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How Eric Holder's Corporate Law Firm Is Turning Into a 'Shadow Justice Department'

A decline in federal prosecutions of white-collar crime and the circulation of personnel between the DOJ and corporate law has raised questions about the Obama administration's handling of the finance industry.
Attorney General Eric Holder says goodbye as he departs the Department of Justice. (Photo by Jim Lo Scalzo/EPA)

The revolving door between the Department of Justice and a certain corporate law firm is spinning faster than ever. On July 6, former Attorney General Eric Holder returned to his previous employer, Covington & Burling — a firm that's represented the biggest banks on Wall Street, and is internationally known for its white-collar defense practice. A week later, his DOJ chief of staff Margaret Richardson announced that she would be following him there.


Meanwhile, the latest data from the DOJ reveals that criminal prosecutions for white-collar crimes are at a 20-year low. This decline and the rapid circulation of personnel between Covington and the DOJ has raised questions about the Obama administration's handling of the banking industry and the 2008 financial crisis.

Under Obama, the DOJ decided not to pursue criminal charges against most of the executives and financial institutions behind the economic collapse, opting instead to impose hefty fines that were paid out by shareholders, not the employees or executives of the banks. In contrast, some 1,100 individuals faced criminal prosecution during the savings and loan crisis of the 1980s, and the heads of several major banks served jail time.

"I'm not accusing anyone of anything specific, but we're looking at a gigantic built-in conflict of interest revolving in and out of the attorney general's office," Ted Kaufman, a former Delaware senator who went on to chair the Congressional Oversight Panel tasked with monitoring the $700 billion bailout of the financial industry during the crisis, told VICE News.

When lawyers shuffle back and forth between prosecuting and defending white-collar criminals, he said, it makes observers wonder "whether the laws are the same for everyone."

A spokesperson for Covington told VICE News that the firm has "a strict conflicts check process," which it does not discuss in public, adding that its recruitment of former government officials is something it is "most proud of." Holder and Richardson declined to comment.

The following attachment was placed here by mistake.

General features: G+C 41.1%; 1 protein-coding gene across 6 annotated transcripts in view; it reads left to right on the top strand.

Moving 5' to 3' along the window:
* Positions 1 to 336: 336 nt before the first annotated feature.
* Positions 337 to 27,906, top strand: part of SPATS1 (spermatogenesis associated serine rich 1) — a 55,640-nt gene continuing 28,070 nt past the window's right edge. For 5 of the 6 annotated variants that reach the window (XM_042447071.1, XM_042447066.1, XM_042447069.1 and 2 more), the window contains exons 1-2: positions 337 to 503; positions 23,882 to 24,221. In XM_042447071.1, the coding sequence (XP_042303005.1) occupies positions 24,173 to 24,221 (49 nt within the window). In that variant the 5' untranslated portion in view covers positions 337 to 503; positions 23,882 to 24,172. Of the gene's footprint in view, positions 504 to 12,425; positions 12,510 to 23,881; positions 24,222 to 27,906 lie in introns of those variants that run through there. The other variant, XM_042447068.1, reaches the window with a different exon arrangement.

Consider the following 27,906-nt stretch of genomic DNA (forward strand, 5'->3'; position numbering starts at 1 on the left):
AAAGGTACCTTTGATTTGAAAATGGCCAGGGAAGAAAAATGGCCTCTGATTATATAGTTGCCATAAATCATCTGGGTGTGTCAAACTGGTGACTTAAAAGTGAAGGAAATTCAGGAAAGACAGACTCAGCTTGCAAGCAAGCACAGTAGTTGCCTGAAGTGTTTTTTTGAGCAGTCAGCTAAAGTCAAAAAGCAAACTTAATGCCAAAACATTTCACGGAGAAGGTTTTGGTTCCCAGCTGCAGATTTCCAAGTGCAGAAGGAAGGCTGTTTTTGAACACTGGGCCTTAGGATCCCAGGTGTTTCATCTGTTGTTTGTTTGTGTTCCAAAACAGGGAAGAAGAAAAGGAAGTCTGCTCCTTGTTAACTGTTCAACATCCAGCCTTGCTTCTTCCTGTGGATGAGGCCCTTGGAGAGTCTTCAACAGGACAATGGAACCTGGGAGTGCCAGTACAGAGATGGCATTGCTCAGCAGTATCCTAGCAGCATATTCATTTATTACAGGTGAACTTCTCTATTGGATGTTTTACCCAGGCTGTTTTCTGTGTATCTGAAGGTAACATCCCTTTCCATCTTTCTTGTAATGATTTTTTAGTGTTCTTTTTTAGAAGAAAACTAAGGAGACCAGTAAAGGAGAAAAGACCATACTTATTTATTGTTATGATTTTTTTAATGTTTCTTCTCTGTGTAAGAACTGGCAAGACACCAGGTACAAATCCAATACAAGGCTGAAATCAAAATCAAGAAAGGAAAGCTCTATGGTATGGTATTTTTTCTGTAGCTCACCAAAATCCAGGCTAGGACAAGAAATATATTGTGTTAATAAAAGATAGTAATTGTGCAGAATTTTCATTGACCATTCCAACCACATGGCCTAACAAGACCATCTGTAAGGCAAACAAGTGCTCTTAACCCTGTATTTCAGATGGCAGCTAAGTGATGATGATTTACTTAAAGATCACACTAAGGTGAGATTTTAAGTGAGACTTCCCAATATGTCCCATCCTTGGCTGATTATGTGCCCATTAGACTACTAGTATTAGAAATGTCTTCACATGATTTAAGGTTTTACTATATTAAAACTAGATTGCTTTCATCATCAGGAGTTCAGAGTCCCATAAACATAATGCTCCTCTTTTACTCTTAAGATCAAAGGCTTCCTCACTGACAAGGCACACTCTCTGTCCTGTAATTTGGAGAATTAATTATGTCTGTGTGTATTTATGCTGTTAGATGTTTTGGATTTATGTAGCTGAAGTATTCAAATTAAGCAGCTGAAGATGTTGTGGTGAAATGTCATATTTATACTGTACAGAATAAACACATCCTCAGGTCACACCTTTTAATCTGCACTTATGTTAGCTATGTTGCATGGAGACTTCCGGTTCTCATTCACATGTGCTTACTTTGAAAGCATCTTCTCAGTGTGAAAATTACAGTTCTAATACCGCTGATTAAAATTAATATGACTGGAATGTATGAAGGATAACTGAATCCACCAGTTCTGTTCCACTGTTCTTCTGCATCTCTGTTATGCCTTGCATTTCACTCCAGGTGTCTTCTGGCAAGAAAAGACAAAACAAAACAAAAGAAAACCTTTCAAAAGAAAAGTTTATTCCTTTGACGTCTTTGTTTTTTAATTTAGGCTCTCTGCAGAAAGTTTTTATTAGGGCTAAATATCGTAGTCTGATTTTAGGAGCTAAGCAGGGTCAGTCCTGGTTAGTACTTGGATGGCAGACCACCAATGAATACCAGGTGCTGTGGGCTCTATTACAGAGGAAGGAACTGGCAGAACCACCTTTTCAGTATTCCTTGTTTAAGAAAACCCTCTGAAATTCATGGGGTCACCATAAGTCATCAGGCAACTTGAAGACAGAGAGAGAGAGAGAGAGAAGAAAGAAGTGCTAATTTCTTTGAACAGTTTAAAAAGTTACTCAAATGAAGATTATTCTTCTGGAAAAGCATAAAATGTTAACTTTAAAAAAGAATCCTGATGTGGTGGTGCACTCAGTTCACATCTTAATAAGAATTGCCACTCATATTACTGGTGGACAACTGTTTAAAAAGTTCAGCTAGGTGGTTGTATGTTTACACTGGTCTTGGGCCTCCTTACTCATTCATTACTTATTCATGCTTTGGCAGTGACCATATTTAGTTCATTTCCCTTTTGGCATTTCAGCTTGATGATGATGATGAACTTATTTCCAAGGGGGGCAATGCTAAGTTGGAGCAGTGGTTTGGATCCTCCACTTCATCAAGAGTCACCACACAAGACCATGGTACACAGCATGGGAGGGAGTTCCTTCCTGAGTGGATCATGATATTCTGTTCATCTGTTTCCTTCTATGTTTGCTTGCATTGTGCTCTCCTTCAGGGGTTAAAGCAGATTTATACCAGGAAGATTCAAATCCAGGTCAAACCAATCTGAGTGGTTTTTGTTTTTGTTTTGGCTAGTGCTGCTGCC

The Public Accountability Initiative, a nonprofit research organization, has prepared an interactive map that charts many of the connections between the DOJ and Covington. It includes not only their white-collar defense division, but dozens of other lawyers who have circulated between the firm and the Justice Department.

Some media outlets and commentators have begun referring to Covington as a "shadow Justice Department" — a place for talented lawyers to become familiar with how corporations work before entering public service, and a landing pad for former federal prosecutors transitioning to the private sector.

Holder worked at Covington for eight years before Obama tapped him to lead the DOJ in 2009. Plotting his return to the fold became a six-year "project," Covington chairman Timothy Hester told the National Law Journal. The firm even reserved a vacant corner office for Holder's expected return.

"It's not coincidence that the higher up you are at the DOJ, when you leave, the more prestigious or elite the law firm you land at," Bartlett Naylor, a former chief of investigations for the US Senate Banking Committee, told VICE News. Naylor now works as a policy advocate for the public interest group Public Citizen, where he monitors the influence of money in politics.

'Are we going to operate under the assumption that attorneys at DOJ who are leaving for high-paying jobs in the private sector aren't going to be influenced by their financial connections? It's absurd to try to make that case.'


Covington's white-collar defense division, which represents clients accused of corporate, financial, or regulatory crimes, is particularly well stacked with government talent.

"Our team includes former senior SEC officials, a former Secretary of Homeland Security, three former heads of the Justice Department's Criminal Division, former federal judges, numerous former federal prosecutors with extensive criminal trial experience, as well as former senior Treasury Department, State Department, and EU officials," boasts the firm's white-collar defense and investigations web page.

Holder and Richardson have joined five other top DOJ lawyers who left government to work in the lucrative division.

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It's easy to see that DOJ prosecutors move in the same circles as the financial firms they are supposed to prosecute, but it's much more difficult to identify specific conflicts of interest. While Covington's current client list is not public, the firm has previously represented Bank of America, Citigroup, JPMorgan Chase, Morgan Stanley, and it is currently registered as a lobbyist for Wells Fargo. All of these institutions were under scrutiny for their role in circulating the toxic mortgages that triggered the 2008 financial crash.

Lanny Breuer, vice chairman of Covington & Burling. (Photo by Jim Lo Scalzo/EPA)